This is, of course, superstitious nonsense to the children of Descartes, for whom the entire cosmos is filled with dead matter and automatons, save for the wondrous western european man. This is the “rational” and “scientific” perspective—reproducible, controllable results. That this method, when it comes to medicine, has resulted in a bureaucratized for-profit medical industrial complex that hoards and price-gouges for what useful medicines and treatments it has, seems to not phase the one-dimensional mechanoid consciousness. That their entire cultural model has brought the planet to the verge of complete extinction of all species by global warming also seems to not phase that consciousness.
Divergent sidenote: I call it “global warming,” because that’s what it is. I realize it’s an old-fashioned term now, on account of the PR machines have branded us with the New & Improved buzzwords “climate change,” which sounds so much more ambiguous. It’s the best kind of lie, because it has just enough truth to pass under the radar—technically, yes, the climate is “changing.” They got that much correct. But the nature and quality of that change is unaddressed by the phrase. The earth’s temperature is heating up, as a direct result—for those who may be new to the matter—of the burning of coal, oil, and gas, mainly in industrial production.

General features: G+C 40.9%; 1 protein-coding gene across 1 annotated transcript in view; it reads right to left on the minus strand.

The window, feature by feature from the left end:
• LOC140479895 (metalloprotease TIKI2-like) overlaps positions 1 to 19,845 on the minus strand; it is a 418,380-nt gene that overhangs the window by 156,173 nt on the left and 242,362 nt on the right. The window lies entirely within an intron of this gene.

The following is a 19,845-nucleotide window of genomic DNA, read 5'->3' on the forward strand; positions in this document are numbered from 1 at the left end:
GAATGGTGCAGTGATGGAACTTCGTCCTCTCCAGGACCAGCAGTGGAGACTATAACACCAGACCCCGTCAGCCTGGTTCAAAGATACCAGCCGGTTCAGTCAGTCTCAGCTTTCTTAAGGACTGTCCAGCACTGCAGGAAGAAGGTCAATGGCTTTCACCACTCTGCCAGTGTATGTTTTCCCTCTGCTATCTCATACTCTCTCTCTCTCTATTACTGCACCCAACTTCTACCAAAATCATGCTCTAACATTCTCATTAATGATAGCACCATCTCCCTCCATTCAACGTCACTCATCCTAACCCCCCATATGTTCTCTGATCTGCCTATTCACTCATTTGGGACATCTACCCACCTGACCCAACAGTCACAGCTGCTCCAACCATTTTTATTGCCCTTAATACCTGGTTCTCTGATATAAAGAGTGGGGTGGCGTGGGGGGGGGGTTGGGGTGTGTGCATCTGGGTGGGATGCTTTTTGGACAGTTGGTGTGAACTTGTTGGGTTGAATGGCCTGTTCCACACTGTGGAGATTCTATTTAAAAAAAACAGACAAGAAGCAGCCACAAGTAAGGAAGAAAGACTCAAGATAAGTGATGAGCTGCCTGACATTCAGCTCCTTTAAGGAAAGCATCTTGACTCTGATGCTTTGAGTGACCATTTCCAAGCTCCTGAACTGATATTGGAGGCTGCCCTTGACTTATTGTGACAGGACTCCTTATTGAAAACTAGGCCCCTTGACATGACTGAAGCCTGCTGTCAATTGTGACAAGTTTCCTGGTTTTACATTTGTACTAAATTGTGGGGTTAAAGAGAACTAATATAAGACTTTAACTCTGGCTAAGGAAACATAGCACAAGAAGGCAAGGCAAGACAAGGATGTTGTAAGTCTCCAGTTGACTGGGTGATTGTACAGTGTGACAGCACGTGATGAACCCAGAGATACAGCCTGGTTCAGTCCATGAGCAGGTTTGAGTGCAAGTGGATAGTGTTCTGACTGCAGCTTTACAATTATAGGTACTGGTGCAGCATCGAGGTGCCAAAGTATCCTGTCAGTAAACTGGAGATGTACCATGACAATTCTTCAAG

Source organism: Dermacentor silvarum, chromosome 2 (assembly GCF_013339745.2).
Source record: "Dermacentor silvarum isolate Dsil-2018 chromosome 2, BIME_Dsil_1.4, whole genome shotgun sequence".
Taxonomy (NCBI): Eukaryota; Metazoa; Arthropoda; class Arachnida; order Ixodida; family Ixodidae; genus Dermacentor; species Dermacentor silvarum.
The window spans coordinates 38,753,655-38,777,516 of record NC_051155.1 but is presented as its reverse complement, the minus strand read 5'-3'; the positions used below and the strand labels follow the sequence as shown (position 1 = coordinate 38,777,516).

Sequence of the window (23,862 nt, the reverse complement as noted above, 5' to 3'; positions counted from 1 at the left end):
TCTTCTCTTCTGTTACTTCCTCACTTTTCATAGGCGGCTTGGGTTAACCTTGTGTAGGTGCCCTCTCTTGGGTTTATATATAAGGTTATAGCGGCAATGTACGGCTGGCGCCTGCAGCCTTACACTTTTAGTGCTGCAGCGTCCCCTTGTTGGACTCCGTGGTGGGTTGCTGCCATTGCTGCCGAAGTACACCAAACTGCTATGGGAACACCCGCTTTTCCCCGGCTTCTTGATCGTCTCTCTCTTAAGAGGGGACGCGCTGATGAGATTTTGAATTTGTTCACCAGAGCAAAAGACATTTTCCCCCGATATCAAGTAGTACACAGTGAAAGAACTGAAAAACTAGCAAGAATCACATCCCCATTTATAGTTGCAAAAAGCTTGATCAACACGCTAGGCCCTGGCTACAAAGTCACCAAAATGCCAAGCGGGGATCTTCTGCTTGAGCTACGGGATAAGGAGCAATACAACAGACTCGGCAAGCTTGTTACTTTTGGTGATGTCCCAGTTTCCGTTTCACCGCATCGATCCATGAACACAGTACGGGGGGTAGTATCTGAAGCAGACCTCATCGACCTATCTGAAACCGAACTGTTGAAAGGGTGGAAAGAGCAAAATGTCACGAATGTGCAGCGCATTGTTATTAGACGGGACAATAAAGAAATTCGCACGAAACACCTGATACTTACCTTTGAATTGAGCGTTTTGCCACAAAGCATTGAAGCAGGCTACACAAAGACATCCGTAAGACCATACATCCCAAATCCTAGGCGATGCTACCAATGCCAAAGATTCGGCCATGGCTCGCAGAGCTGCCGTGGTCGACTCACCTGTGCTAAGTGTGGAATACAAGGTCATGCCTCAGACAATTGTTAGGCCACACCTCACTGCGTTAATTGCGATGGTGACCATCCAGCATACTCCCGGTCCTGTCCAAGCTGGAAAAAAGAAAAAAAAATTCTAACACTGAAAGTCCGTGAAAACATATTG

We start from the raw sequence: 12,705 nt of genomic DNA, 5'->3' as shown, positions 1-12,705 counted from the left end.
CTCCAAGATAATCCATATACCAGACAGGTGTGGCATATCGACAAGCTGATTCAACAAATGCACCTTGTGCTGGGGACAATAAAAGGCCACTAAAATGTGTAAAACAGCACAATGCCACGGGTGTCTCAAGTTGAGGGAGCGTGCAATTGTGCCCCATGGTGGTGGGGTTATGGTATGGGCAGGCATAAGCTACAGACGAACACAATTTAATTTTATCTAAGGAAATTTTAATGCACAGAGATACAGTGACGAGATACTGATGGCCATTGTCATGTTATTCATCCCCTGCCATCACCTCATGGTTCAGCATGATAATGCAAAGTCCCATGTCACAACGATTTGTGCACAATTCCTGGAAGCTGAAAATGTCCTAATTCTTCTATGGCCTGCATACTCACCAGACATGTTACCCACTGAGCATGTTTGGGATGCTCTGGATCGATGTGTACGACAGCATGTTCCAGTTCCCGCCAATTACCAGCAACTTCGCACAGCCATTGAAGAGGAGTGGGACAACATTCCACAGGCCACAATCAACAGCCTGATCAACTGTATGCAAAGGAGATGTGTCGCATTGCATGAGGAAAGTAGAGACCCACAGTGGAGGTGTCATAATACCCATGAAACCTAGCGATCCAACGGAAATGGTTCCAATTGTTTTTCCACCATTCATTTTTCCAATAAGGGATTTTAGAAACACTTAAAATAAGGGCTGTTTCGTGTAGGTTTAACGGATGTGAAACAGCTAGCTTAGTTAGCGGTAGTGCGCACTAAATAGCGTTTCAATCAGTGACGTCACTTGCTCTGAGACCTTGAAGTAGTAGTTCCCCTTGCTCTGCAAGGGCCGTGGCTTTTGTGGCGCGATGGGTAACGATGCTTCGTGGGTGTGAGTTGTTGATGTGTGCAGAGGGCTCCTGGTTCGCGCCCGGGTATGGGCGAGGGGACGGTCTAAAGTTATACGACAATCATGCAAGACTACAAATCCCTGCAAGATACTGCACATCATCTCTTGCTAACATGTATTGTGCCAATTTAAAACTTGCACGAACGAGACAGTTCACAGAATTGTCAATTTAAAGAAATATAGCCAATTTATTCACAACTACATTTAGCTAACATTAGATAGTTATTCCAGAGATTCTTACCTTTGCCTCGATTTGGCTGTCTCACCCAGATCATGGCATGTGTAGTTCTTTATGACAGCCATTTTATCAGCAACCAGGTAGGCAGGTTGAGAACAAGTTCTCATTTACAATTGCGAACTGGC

Anyway, back to the main plot: thinking with the environment. Solving problems through communication with other living beings, and the various spirits. Thinking “as” an animal. These are modes of cognition that are inherent in cultures that live as part of a landbase, and that are close to the rest of the living world. In my experience, that way of living is not even imaginable to the modern urban blacktop dweller. The only animals they even see on a regular basis are either “pets” or the handful of species who manage to thrive in cities—rats, pigeons, roaches, ants, flies, etc.